Lois Lerner has waived her right to refuse to answer questions.
By Andrew C. McCarthy May 23, 2013
Former Senator Fred Thompson, who was a tremendous trial lawyer long before he played one on TV, has an excellent column on the home-page this morning about Lois Lerner’s gamesmanship yesterday — first testifying to her fully exculpatory version of events in the IRS’s scandalous targeting of conservative activists, then refusing to answer the House oversight committee’s questions. (I wrote a post about this here on the Corner last night.)
Fred observes that committee chairman Darrell Issa had never seen anyone pull that stunt before, and neither had Fred. But as I noted in my post, it happens from time to time — which, of course, is why the “selectivity” rule that Fred describes exists. As it happens, I’ve not only seen it happen, I’ve prosecuted someone for doing it.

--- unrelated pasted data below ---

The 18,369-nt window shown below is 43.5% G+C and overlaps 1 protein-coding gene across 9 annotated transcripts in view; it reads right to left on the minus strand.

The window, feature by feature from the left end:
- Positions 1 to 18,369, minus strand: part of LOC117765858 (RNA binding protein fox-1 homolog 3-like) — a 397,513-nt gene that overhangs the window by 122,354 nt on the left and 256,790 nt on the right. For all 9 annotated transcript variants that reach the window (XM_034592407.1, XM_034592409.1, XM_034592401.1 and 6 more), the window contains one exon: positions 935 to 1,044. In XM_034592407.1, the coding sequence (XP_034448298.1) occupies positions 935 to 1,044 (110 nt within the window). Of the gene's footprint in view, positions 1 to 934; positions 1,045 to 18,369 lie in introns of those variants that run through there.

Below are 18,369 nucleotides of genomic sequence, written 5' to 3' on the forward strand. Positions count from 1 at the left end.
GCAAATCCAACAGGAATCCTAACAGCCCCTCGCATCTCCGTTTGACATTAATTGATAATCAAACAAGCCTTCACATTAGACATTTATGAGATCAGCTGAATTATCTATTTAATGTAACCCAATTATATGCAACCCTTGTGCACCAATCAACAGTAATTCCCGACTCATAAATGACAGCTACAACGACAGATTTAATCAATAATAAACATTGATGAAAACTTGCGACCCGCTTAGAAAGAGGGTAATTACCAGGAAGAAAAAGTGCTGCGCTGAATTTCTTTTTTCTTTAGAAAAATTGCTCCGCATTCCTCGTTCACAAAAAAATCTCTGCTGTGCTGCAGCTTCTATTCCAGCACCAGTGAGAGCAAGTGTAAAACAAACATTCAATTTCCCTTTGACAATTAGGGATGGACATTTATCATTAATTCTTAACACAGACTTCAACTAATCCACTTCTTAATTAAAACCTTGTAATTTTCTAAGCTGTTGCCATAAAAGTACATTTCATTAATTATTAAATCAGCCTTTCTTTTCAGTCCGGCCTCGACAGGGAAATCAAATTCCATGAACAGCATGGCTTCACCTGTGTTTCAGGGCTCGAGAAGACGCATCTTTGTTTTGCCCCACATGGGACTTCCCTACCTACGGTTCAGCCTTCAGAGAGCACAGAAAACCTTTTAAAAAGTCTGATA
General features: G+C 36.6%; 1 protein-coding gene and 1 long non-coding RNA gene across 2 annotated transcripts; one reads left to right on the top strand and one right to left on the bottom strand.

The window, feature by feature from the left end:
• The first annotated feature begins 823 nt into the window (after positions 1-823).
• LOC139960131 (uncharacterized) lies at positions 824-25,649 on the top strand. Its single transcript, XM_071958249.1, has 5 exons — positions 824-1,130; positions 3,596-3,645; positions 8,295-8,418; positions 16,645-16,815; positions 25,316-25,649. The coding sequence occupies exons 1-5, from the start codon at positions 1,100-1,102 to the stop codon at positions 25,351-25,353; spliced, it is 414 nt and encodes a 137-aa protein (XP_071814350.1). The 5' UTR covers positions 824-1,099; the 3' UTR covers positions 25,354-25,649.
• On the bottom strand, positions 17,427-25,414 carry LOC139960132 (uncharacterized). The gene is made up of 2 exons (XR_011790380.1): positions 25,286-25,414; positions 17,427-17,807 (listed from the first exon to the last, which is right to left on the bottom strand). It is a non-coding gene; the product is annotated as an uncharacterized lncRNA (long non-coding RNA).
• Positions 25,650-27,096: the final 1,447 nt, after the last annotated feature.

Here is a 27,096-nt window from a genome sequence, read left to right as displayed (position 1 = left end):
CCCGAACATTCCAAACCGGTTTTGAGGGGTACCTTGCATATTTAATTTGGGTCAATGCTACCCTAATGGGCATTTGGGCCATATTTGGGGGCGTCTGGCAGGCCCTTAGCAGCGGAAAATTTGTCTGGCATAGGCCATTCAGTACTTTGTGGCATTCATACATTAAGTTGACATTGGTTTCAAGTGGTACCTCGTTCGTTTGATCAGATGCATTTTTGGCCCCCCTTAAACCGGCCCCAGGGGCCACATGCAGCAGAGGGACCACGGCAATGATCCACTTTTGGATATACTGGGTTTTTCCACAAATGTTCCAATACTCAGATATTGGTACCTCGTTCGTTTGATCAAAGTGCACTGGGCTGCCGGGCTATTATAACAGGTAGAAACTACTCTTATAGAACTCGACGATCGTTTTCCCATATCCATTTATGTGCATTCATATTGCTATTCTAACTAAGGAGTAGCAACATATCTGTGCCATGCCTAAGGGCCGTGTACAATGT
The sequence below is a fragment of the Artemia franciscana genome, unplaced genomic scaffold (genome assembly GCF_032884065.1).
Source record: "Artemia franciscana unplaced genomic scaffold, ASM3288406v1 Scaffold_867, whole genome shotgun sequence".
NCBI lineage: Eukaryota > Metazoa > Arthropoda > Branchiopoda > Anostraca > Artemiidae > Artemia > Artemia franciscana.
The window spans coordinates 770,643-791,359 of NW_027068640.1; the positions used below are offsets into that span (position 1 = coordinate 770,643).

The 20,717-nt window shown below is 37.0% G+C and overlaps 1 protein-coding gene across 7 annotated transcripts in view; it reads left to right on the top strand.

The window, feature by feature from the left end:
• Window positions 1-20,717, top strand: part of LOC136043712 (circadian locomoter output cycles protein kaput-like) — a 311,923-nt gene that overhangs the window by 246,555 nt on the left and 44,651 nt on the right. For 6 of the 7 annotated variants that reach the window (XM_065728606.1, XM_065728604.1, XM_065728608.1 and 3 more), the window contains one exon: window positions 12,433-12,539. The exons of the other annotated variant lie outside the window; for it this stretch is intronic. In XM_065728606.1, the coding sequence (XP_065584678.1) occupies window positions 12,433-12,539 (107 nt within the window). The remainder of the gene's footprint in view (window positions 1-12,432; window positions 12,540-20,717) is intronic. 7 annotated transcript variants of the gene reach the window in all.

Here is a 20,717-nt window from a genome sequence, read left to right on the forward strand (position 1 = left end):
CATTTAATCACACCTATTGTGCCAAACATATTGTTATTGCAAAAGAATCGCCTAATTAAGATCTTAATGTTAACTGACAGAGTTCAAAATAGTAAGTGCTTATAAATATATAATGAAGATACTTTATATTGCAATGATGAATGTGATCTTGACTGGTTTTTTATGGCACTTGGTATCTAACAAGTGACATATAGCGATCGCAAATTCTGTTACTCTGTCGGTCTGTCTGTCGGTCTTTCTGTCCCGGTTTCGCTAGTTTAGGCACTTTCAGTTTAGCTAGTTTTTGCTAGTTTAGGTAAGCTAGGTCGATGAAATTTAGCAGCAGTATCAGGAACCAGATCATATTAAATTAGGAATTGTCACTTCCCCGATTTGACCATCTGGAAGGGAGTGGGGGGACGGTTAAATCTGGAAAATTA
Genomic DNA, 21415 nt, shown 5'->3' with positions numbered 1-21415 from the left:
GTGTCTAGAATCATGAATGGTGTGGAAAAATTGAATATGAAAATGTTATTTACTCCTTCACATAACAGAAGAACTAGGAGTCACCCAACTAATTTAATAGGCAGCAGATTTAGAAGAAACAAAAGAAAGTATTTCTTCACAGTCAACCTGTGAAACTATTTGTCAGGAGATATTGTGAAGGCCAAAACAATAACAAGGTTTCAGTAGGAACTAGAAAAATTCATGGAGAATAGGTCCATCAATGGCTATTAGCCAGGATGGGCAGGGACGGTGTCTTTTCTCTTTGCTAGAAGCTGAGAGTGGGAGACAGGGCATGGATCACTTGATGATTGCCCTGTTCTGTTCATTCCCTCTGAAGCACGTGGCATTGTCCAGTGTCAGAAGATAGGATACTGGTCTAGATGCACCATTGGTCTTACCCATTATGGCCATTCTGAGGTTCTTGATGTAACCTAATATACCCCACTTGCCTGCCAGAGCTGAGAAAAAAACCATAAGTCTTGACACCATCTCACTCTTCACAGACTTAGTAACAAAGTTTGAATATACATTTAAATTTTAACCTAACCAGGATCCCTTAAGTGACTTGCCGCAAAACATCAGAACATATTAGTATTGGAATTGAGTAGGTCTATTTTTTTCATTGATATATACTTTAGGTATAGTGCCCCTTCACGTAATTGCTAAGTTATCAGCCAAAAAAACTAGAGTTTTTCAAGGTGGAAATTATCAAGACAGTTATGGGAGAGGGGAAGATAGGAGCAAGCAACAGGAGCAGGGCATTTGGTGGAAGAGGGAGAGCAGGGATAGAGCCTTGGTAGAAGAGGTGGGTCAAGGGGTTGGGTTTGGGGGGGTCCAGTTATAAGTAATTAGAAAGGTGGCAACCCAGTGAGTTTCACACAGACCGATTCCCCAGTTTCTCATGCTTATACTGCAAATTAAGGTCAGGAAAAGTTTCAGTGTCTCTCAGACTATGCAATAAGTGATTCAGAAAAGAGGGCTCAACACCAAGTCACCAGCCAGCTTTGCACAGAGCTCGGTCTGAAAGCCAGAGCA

In the “Pizza Connection” case of the mid-eighties (at 17 months, still the longest federal criminal trial in history, I believe), our lead defendant, Gaetano Badalamenti (the boss of the Sicilian mafia), gave direct testimony that was fully exculpatory with regard to the drug and racketeering charges against him. At the conclusion of his direct, he indicated that he would not answer questions about various subjects……judge properly found that Badalamenti had waived his privilege against self-incrimination He was then cross-examined…. [and] persisted in refusing to answer over 75 questions, despite repeatedly being directed to answer by the judge — each refusal being a contempt of court....To Read More....